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Did Inequality in Farm Sizes Lead to Suppression of Banking and Credit in the Late Nineteenth Century?

Matthew S. Jaremski, Price V. Fishback

NBER Working Paper No. 23348
Issued in April 2017
NBER Program(s):The Program on the Development of the American Economy

This paper creates a new database that covers all banks in the United States in the census years between 1870 and 1900 to test the interaction between inequality and financial development when the banking system was starting over from scratch. A fixed-effects panel regression shows that the number of banks per thousand people in the South has a strong positive relationship with the size of farm operations. This suggests that large Southern farm operators welcomed new banks after the Civil War. When the analysis is extended into the 1900s, the relationship becomes more negative, as bankers may have tried to block entrants.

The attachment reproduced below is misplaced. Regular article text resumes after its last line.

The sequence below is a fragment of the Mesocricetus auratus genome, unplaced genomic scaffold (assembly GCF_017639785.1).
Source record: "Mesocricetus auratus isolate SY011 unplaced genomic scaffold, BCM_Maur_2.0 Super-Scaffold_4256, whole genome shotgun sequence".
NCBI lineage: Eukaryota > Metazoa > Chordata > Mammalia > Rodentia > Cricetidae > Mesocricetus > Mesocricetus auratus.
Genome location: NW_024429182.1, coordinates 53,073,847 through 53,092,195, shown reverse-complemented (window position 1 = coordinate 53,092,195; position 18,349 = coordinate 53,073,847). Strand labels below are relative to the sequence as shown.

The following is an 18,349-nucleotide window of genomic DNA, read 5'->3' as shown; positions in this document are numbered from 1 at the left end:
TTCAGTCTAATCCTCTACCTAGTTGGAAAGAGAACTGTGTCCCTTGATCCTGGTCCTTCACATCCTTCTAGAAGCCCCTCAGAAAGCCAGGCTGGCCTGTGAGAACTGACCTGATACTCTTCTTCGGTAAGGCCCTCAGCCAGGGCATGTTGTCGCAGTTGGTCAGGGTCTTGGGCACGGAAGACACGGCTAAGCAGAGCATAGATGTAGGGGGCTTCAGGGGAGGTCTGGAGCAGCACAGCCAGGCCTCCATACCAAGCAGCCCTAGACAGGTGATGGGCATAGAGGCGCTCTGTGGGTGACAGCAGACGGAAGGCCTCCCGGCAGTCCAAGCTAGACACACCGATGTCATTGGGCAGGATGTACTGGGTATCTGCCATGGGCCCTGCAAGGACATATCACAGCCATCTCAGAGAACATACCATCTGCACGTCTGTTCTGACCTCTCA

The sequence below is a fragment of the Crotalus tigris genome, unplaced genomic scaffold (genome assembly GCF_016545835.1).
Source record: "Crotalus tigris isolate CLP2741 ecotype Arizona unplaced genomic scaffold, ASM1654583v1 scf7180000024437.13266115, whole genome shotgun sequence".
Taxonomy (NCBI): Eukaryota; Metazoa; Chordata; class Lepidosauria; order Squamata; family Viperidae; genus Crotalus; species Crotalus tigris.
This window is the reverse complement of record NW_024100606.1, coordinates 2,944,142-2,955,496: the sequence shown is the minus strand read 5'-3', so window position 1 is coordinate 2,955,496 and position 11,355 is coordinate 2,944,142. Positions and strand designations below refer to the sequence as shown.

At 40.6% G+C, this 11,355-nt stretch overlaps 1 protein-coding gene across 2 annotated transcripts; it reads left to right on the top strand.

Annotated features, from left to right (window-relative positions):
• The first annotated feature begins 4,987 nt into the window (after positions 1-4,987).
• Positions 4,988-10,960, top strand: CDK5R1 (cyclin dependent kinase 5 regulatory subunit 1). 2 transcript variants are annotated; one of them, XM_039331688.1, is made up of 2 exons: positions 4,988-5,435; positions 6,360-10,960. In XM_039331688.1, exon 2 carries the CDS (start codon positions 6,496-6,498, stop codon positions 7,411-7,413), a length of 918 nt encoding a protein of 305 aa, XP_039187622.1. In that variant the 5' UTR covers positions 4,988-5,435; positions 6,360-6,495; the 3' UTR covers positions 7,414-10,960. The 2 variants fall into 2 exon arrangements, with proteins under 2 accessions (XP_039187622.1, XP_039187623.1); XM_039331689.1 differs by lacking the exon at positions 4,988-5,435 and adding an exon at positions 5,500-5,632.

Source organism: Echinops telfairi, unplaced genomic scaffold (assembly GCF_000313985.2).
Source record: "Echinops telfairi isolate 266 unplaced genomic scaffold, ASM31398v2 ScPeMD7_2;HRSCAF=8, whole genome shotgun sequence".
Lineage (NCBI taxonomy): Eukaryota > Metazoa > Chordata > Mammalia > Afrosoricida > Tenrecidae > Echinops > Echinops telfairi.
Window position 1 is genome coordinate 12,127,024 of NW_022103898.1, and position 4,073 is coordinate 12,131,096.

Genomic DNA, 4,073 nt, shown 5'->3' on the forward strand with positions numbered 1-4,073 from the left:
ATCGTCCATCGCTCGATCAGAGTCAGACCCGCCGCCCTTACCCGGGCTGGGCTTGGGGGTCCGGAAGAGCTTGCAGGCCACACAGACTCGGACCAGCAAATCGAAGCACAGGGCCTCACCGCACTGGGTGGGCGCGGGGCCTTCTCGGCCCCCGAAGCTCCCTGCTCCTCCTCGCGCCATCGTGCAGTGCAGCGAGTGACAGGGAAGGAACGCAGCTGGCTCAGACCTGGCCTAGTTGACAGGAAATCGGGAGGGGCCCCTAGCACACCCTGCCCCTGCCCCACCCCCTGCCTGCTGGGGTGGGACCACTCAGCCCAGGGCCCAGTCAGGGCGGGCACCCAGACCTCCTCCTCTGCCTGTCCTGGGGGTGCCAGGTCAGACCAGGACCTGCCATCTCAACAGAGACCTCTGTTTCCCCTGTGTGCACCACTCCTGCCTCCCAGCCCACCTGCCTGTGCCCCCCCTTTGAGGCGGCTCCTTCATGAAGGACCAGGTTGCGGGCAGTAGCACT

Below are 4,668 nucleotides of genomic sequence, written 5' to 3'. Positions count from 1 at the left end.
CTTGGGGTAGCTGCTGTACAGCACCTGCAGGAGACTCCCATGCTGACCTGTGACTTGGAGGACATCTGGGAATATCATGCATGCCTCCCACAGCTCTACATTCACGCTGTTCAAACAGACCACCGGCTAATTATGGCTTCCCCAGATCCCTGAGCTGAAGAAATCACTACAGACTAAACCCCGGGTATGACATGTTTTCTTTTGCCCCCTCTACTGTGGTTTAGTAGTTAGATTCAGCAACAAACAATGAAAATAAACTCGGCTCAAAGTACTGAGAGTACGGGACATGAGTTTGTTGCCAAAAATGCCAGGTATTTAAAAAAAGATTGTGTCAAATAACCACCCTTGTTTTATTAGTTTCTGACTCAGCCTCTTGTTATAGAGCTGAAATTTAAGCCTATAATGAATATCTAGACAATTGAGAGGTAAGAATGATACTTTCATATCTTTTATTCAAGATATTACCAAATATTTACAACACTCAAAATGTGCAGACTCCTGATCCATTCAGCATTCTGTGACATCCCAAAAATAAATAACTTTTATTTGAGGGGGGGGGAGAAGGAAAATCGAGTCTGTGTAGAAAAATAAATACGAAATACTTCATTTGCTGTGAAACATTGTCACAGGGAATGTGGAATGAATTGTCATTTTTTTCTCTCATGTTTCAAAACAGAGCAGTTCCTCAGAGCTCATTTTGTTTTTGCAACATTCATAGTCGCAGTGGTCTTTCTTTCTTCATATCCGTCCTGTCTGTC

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Document Object Identifier (DOI): 10.3386/w23348

Published: Matthew Jaremski & Price V. Fishback, 2018. "Did Inequality in Farm Sizes Lead to Suppression of Banking and Credit in the Late Nineteenth Century?," The Journal of Economic History, vol 78(01), pages 155-195. citation courtesy of

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